Objective: To characterize the dietary intake of subjects aged 40 to 80 years according to diagnosis of dyslipidemia and presence of a hypolipidemic diet.
Methods: cross-sectional study conducted between 2009 and 2012 on 4289 participants (2274 women) living in Lausanne, Switzerland, of which 1370 (32%) reported a diagnosis of dyslipidemia, of which 242 (18%) reported a hypolipidemic diet. Dietary intake was assessed using a validated food frequency questionnaire.
Results: compared to participants with dyslipidemia not on a diet, those on a diet consumed more fruits (mean±standard deviation: 2.5±1.9 vs. 1.9±1.7 portions/ day), vegetables (1.6±1.0 vs. 1.4±0.9 portions/day) and fish (1.9±1.4 vs. 1.6±1.1 portions/week) and less meat (4.5±2.7 vs. 5.2±2.9 portions/week). They also had a higher intake of total carbohydrates (50.1±8.6 vs. 47.1±8.3 % total energy intake), monounsaturated (39.9±5.4 vs. 39.4±4.3 % total fat) and polyunsaturated (15.6±4.3 vs. 14.2±4.1 % total fat) fatty acids and a lower intake of total fat (34.2±7.4 vs. 36.6±7.0 % total energy intake) and saturated fatty acids (35.1±6.2 vs. 37.8±5.7 % total fat). Finally, participants with dyslipidemia on a diet complied to more nutritional recommendations (2.1±1.0 vs. 1.7±0.9) than participants with dyslipidemia but not on a diet. Compared to non-dyslipidemic participants, participants with dyslipidemia on a diet had a higher consumption of fruits, fish and total carbohydrates, mono and polyunsaturated fats, and a lower consumption of total and saturated fats.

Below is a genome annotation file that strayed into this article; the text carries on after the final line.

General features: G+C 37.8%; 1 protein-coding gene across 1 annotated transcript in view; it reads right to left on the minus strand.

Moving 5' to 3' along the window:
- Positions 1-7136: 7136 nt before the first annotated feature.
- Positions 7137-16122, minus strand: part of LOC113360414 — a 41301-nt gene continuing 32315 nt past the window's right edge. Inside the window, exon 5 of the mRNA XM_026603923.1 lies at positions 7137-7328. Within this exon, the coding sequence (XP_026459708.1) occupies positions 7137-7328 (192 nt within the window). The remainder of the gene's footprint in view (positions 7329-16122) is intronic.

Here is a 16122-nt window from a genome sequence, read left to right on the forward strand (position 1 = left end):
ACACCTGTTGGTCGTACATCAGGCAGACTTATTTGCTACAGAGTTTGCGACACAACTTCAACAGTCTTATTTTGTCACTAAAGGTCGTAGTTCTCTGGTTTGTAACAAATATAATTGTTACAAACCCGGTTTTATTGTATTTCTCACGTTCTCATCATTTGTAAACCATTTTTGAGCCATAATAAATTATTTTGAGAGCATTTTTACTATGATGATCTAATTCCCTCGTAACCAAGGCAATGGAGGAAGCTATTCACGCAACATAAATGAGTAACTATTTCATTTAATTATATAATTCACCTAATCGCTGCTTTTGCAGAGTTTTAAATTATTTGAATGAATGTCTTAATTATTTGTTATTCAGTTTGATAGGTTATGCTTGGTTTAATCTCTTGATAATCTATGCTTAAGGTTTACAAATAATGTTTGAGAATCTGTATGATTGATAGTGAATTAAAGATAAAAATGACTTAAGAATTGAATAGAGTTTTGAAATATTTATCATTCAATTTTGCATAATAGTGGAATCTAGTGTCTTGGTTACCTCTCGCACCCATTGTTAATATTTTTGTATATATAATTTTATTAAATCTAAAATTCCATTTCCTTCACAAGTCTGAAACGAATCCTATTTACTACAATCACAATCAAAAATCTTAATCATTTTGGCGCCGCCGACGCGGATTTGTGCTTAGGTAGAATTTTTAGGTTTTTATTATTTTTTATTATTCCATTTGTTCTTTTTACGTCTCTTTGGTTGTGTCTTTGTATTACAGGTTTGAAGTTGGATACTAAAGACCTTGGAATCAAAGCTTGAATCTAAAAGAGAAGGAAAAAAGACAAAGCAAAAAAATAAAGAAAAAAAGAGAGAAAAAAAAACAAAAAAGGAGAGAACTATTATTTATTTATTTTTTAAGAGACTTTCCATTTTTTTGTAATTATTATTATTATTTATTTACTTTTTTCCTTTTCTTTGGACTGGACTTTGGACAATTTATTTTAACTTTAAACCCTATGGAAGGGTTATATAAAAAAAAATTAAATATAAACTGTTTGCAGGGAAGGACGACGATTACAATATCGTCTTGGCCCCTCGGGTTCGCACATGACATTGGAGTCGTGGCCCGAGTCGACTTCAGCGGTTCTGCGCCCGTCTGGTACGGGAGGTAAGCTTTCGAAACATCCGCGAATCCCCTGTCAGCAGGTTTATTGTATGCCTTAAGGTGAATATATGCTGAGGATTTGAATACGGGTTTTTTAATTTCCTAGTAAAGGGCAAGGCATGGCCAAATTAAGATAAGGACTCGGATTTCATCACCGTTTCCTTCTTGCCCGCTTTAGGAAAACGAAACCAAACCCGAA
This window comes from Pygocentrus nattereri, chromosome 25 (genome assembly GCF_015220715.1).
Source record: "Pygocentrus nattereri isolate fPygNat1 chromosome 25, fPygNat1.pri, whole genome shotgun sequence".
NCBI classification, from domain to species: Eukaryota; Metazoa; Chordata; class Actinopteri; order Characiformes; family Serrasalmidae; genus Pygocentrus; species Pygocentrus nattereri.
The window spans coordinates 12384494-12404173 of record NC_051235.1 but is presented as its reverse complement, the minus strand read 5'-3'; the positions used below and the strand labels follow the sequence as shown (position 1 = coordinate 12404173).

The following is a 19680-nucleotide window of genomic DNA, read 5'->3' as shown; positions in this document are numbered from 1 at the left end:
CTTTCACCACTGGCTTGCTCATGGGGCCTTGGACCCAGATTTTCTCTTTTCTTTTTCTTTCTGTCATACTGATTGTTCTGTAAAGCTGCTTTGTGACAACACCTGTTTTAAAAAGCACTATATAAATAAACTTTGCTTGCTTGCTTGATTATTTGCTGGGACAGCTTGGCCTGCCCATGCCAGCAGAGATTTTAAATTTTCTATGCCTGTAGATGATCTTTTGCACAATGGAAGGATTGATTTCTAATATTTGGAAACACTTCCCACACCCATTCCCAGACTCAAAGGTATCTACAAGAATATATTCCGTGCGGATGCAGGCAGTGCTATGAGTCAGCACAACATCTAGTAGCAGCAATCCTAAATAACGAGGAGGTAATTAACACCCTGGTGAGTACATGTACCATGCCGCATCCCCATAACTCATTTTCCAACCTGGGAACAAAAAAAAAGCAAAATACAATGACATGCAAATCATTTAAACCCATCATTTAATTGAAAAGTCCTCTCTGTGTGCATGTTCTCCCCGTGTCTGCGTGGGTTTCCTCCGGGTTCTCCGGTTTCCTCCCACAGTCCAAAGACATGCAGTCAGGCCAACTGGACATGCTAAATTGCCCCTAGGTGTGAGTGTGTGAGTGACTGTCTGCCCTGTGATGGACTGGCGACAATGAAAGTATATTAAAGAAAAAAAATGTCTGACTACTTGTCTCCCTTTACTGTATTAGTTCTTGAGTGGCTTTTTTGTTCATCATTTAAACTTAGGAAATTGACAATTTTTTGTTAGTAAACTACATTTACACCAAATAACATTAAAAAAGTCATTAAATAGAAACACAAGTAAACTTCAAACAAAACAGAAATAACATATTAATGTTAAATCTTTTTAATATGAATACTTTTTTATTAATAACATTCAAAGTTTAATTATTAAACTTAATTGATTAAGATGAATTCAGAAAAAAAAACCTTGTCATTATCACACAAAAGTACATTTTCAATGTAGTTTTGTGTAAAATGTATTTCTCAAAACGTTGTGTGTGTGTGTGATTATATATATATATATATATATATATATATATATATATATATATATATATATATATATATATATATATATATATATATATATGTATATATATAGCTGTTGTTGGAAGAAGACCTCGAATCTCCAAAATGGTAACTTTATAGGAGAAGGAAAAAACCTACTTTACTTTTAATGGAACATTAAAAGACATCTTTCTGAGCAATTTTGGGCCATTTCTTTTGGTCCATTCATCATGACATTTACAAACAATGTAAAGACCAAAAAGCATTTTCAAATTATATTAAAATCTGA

Conclusion: when implemented, hypolipidemic diets lead to a healthier dietary intake than in the general population.